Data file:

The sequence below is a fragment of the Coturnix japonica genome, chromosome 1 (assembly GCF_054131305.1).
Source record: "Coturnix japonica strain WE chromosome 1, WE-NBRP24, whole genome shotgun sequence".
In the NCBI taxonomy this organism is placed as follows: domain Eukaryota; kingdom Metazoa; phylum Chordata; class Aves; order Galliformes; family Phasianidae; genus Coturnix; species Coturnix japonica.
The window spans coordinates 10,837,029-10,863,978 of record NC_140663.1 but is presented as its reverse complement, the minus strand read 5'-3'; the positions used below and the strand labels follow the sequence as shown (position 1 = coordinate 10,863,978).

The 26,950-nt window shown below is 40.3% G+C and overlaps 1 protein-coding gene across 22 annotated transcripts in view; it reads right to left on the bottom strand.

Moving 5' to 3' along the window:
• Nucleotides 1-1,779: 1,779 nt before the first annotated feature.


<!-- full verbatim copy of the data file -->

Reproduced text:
The sequence below is a fragment of the Coturnix japonica genome, chromosome 1 (assembly GCF_054131305.1).
Source record: "Coturnix japonica strain WE chromosome 1, WE-NBRP24, whole genome shotgun sequence".
In the NCBI taxonomy this organism is placed as follows: domain Eukaryota; kingdom Metazoa; phylum Chordata; class Aves; order Galliformes; family Phasianidae; genus Coturnix; species Coturnix japonica.
The window spans coordinates 10,837,029-10,863,978 of record NC_140663.1 but is presented as its reverse complement, the minus strand read 5'-3'; the positions used below and the strand labels follow the sequence as shown (position 1 = coordinate 10,863,978).

The 26,950-nt window shown below is 40.3% G+C and overlaps 1 protein-coding gene across 22 annotated transcripts in view; it reads right to left on the bottom strand.

Moving 5' to 3' along the window:
• Nucleotides 1-1,779: 1,779 nt before the first annotated feature.